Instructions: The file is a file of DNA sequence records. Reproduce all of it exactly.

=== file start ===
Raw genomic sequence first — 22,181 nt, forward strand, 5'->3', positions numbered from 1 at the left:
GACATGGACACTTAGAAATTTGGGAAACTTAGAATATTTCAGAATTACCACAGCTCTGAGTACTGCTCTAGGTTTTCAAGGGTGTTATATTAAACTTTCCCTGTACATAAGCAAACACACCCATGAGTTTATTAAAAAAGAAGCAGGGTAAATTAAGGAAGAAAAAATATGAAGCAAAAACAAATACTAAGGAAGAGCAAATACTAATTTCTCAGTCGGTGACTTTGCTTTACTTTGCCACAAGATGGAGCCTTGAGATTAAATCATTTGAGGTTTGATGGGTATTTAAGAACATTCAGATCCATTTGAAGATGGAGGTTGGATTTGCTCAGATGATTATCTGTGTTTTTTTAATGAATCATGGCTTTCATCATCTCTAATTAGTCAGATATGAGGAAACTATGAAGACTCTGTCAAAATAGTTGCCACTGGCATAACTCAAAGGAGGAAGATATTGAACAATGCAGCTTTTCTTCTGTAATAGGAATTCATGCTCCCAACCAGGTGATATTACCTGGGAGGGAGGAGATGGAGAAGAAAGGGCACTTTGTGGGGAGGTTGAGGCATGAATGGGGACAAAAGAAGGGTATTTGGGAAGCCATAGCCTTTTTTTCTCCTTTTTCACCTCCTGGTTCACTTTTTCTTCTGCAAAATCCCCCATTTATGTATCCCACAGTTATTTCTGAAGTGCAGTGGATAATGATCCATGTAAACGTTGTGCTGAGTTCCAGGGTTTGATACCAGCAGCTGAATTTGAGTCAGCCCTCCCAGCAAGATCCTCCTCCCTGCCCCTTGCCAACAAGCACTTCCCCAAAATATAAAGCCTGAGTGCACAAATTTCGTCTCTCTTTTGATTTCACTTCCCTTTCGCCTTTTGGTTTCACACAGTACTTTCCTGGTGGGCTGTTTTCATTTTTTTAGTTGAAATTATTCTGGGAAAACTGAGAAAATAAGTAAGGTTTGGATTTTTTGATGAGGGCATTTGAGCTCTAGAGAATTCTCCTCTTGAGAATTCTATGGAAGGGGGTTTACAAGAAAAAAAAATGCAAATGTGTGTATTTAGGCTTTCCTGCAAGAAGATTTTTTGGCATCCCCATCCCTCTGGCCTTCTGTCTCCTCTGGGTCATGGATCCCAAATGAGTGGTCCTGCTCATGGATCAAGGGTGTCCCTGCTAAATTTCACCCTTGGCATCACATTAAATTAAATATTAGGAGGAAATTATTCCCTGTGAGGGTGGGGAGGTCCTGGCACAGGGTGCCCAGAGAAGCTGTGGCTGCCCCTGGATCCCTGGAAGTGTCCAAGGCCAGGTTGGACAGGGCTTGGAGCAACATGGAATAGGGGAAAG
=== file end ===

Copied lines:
Raw genomic sequence first — 22,181 nt, forward strand, 5'->3', positions numbered from 1 at the left:
GACATGGACACTTAGAAATTTGGGAAACTTAGAATATTTCAGAATTACCACAGCTCTGAGTACTGCTCTAGGTTTTCAAGGGTGTTATATTAAACTTTCCCTGTACATAAGCAAACACACCCATGAGTTTATTAAAAAAGAAGCAGGGTAAATTAAGGAAGAAAAAATATGAAGCAAAAACAAATACTAAGGAAGAGCAAATACTAATTTCTCAGTCGGTGACTTTGCTTTACTTTGCCACAAGATGGAGCCTTGAGATTAAATCATTTGAGGTTTGATGGGTATTTAAGAACATTCAGATCCATTTGAAGATGGAGGTTGGATTTGCTCAGATGATTATCTGTGTTTTTTTAATGAATCATGGCTTTCATCATCTCTAATTAGTCAGATATGAGGAAACTATGAAGACTCTGTCAAAATAGTTGCCACTGGCATAACTCAAAGGAGGAAGATATTGAACAATGCAGCTTTTCTTCTGTAATAGGAATTCATGCTCCCAACCAGGTGATATTACCTGGGAGGGAGGAGATGGAGAAGAAAGGGCACTTTGTGGGGAGGTTGAGGCATGAATGGGGACAAAAGAAGGGTATTTGGGAAGCCATAGCCTTTTTTTCTCCTTTTTCACCTCCTGGTTCACTTTTTCTTCTGCAAAATCCCCCATTTATGTATCCCACAGTTATTTCTGAAGTGCAGTGGATAATGATCCATGTAAACGTTGTGCTGAGTTCCAGGGTTTGATACCAGCAGCTGAATTTGAGTCAGCCCTCCCAGCAAGATCCTCCTCCCTGCCCCTTGCCAACAAGCACTTCCCCAAAATATAAAGCCTGAGTGCACAAATTTCGTCTCTCTTTTGATTTCACTTCCCTTTCGCCTTTTGGTTTCACACAGTACTTTCCTGGTGGGCTGTTTTCATTTTTTTAGTTGAAATTATTCTGGGAAAACTGAGAAAATAAGTAAGGTTTGGATTTTTTGATGAGGGCATTTGAGCTCTAGAGAATTCTCCTCTTGAGAATTCTATGGAAGGGGGTTTACAAGAAAAAAAAATGCAAATGTGTGTATTTAGGCTTTCCTGCAAGAAGATTTTTTGGCATCCCCATCCCTCTGGCCTTCTGTCTCCTCTGGGTCATGGATCCCAAATGAGTGGTCCTGCTCATGGATCAAGGGTGTCCCTGCTAAATTTCACCCTTGGCATCACATTAAATTAAATATTAGGAGGAAATTATTCCCTGTGAGGGTGGGGAGGTCCTGGCACAGGGTGCCCAGAGAAGCTGTGGCTGCCCCTGGATCCCTGGAAGTGTCCAAGGCCAGGTTGGACAGGGCTTGGAGCAACATGGAATAGGGGAAAG